After spending time in Jerusalem, Tel Aviv, and the Golan Heights in our first two weeks,  we drove south to the Negev.  Our first night in the Negev was spent in the Bedouin tents.  We rode camels, ate Bedouin food, and stargazed.  Stargazing at the Bedouin tents was one of my two favorite moments on the trip.  We walked out away from the tents and into the desert, where it was completely dark.  We lied down and looked at the stars for at least 30 minutes in complete silence, just being grateful for the opportunity we had.  This is when I knew the desert would be my favorite part of Israel, much like David Ben Gurion.

But perhaps my favorite experience from the five weeks I spent with Israel came on a hike through the desert.  We began the 24 hour hike at 4:00 PM and hiked through the desert until around 7:00 PM.  At seven, we stopped at our campsite and put down our bags.  My friends and I decided to climb up a nearby hill to watch the sunset.  After climbing up the hill, and almost falling multiple times, we made it to the top and watched the sunset in the middle of the desert.  This experience made me realized how one of a kind the trip and Israel really is.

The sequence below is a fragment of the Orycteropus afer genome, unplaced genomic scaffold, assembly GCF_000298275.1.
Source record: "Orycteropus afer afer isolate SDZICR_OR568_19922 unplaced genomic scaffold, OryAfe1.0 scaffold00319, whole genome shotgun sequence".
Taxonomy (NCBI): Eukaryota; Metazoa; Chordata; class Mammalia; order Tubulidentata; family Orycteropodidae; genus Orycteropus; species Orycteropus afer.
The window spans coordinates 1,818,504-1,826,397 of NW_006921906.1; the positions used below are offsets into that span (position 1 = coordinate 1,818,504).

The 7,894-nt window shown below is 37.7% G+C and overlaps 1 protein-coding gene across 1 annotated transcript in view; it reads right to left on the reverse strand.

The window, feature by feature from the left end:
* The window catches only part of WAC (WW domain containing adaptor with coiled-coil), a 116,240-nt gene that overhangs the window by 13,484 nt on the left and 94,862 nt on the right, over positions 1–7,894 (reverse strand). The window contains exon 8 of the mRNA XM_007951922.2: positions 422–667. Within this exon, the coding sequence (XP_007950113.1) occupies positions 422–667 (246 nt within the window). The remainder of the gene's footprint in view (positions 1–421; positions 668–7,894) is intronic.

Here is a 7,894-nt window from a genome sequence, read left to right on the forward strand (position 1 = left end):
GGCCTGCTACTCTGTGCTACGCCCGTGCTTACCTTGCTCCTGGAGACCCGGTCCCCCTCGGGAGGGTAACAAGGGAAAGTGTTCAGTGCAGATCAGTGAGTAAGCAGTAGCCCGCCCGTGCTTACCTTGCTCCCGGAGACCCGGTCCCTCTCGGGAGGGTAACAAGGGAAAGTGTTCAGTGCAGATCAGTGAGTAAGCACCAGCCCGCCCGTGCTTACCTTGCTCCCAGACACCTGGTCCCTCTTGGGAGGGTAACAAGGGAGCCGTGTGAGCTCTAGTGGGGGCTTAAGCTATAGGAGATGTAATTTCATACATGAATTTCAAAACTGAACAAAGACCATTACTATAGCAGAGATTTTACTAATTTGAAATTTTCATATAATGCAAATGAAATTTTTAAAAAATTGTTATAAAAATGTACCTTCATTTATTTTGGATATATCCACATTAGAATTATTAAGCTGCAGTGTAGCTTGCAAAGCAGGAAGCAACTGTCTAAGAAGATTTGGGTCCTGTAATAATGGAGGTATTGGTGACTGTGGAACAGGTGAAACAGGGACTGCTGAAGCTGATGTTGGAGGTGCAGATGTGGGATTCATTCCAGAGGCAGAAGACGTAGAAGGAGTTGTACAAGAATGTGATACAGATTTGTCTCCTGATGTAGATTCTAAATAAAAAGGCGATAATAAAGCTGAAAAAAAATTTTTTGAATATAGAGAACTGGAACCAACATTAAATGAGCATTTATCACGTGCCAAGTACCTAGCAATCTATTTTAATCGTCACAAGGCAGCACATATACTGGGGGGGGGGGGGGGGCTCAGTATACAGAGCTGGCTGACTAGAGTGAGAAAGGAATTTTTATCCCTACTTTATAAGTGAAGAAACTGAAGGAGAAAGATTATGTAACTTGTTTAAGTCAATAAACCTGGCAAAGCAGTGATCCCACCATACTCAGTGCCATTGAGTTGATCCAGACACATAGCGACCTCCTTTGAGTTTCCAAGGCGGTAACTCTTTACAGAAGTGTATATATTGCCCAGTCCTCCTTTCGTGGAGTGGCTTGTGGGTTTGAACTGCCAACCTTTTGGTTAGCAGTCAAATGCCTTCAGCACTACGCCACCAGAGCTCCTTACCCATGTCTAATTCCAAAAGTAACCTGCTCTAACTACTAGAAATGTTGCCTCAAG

Being exposed to Israeli people, places, ideas, and especially food, really made Israel so special.  I am counting the days until I have another opportunity to go back to my home, Israel.

Summer 2016

by Abigail Miller

This summer, I was given the unique experience of seeing Israel through a different lens than I previously had with Nesiya. Journeying with fourteen other teens, from all walks of life, I learned more about myself, others, and most importantly my Jewish homeland and identity, than I ever imagined was possible.

The desert was where it all began. Just three days into the trip, we left the small bit of civilization we had been in, and ventured off on a three day hike. No bathrooms. No beds. No cell service. Just friends. We were forced to become close. Start asking others deep questions. Questioning our own morals and beliefs. This was when I knew this trip would be the greatest five weeks yet.